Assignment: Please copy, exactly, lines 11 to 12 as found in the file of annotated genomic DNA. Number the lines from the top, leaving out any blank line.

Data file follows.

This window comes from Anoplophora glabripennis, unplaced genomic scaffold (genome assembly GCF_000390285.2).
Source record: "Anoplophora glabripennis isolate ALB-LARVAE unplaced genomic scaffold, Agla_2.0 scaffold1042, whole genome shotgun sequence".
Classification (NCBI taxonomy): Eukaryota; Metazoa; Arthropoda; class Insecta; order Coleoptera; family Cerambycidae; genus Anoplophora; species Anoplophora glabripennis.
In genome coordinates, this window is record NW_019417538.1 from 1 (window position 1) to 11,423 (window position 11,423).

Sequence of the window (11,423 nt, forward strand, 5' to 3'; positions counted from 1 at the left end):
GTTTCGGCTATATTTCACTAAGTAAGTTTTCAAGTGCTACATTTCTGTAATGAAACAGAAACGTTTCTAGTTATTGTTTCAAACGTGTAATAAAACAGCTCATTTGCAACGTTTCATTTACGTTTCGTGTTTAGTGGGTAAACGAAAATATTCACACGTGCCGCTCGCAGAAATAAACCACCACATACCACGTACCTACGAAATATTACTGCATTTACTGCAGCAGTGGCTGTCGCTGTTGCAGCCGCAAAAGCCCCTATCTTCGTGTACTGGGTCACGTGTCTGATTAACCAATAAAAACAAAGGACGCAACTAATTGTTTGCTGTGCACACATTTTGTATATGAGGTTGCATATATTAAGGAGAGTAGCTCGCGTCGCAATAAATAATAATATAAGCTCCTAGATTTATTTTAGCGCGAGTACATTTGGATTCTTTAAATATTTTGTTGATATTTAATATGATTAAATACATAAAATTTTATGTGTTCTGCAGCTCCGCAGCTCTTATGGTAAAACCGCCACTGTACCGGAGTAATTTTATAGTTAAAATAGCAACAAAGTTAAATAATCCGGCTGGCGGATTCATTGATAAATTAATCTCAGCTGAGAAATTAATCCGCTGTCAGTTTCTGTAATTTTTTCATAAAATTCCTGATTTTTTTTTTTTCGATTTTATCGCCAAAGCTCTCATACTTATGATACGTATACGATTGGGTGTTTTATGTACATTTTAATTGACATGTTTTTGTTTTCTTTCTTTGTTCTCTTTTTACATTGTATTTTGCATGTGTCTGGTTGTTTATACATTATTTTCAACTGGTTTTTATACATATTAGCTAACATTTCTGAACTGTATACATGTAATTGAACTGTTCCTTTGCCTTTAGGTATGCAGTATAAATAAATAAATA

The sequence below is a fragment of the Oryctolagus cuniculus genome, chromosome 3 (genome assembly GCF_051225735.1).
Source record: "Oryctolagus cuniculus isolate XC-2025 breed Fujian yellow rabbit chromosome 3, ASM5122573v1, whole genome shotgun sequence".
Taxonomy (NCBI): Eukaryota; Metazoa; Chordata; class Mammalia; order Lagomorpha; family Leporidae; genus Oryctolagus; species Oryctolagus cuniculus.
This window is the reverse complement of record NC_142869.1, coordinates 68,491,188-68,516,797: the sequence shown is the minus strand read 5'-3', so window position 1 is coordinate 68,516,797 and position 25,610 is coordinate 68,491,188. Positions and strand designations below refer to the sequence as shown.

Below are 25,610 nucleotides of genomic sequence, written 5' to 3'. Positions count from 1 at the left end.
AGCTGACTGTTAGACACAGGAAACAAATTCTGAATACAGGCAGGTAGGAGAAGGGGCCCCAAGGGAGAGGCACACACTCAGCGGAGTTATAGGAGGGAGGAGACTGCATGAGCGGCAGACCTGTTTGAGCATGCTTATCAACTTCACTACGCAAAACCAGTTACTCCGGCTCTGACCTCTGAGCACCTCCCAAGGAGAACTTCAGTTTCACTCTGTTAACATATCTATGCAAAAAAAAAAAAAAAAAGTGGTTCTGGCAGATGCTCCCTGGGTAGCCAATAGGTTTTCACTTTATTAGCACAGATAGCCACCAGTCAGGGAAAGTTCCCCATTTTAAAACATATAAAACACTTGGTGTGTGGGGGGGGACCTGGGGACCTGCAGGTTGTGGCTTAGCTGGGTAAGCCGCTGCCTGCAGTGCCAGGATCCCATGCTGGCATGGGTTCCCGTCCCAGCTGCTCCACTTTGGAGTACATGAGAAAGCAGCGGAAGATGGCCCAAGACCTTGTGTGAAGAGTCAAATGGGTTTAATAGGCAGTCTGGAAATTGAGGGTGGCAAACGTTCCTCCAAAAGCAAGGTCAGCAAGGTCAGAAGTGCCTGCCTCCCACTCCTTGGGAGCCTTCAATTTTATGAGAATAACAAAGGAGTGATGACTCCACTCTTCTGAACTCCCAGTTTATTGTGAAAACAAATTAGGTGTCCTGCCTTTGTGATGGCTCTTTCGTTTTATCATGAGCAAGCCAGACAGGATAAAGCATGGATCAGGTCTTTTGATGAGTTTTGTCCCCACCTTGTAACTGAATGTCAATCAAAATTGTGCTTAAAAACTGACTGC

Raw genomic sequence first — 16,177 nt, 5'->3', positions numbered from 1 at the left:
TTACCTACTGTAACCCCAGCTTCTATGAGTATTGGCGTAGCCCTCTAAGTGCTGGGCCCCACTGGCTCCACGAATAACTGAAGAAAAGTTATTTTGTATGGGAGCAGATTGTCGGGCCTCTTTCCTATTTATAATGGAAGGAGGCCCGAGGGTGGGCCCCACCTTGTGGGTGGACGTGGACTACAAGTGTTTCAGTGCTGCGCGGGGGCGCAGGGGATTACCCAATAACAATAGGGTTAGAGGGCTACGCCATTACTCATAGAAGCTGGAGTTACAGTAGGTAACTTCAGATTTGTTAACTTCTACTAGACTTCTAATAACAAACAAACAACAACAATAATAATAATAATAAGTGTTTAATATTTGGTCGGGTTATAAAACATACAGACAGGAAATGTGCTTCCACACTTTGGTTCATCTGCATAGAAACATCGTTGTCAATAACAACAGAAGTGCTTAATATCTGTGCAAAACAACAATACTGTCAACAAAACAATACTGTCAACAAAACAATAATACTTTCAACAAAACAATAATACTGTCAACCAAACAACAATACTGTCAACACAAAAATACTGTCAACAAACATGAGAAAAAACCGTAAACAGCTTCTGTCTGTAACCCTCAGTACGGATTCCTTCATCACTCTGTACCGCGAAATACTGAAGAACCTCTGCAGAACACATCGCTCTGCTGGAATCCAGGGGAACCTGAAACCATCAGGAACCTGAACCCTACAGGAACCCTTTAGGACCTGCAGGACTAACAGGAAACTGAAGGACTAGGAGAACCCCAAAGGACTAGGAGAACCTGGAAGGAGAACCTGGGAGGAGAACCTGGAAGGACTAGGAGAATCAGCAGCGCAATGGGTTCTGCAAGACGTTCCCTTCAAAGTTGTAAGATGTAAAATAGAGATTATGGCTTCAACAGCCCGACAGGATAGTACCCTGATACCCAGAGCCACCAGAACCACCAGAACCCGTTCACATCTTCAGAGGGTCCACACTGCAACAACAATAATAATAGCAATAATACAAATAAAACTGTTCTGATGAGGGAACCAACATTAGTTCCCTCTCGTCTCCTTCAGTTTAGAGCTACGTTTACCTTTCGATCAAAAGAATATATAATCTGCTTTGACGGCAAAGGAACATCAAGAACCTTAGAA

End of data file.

Below are 25,610 nucleotides of genomic sequence, written 5' to 3'. Positions count from 1 at the left end.
AGCTGACTGTTAGACACAGGAAACAAATTCTGAATACAGGCAGGTAGGAGAAGGGGCCCCAAGGGAGAGGCACACACTCAGCGGAGTTATAGGAGGGAGGAGACTGCATGAGCGGCAGACCTGTTTGAGCATGCTTATCAACTTCACTACGCAAAACCAGTTACTCCGGCTCTGACCTCTGAGCACCTCCCAAGGAGAACTTCAGTTTCACTCTGTTAACATATCTATGCAAAAAAAAAAAAAAAAAGTGGTTCTGGCAGATGCTCCCTGGGTAGCCAATAGGTTTTCACTTTATTAGCACAGATAGCCACCAGTCAGGGAAAGTTCCCCATTTTAAAACATATAAAACACTTGGTGTGTGGGGGGGGACCTGGGGACCTGCAGGTTGTGGCTTAGCTGGGTAAGCCGCTGCCTGCAGTGCCAGGATCCCATGCTGGCATGGGTTCCCGTCCCAGCTGCTCCACTTTGGAGTACATGAGAAAGCAGCGGAAGATGGCCCAAGACCTTGTGTGAAGAGTCAAATGGGTTTAATAGGCAGTCTGGAAATTGAGGGTGGCAAACGTTCCTCCAAAAGCAAGGTCAGCAAGGTCAGAAGTGCCTGCCTCCCACTCCTTGGGAGCCTTCAATTTTATGAGAATAACAAAGGAGTGATGACTCCACTCTTCTGAACTCCCAGTTTATTGTGAAAACAAATTAGGTGTCCTGCCTTTGTGATGGCTCTTTCGTTTTATCATGAGCAAGCCAGACAGGATAAAGCATGGATCAGGTCTTTTGATGAGTTTTGTCCCCACCTTGTAACTGAATGTCAATCAAAATTGTGCTTAAAAACTGACTGC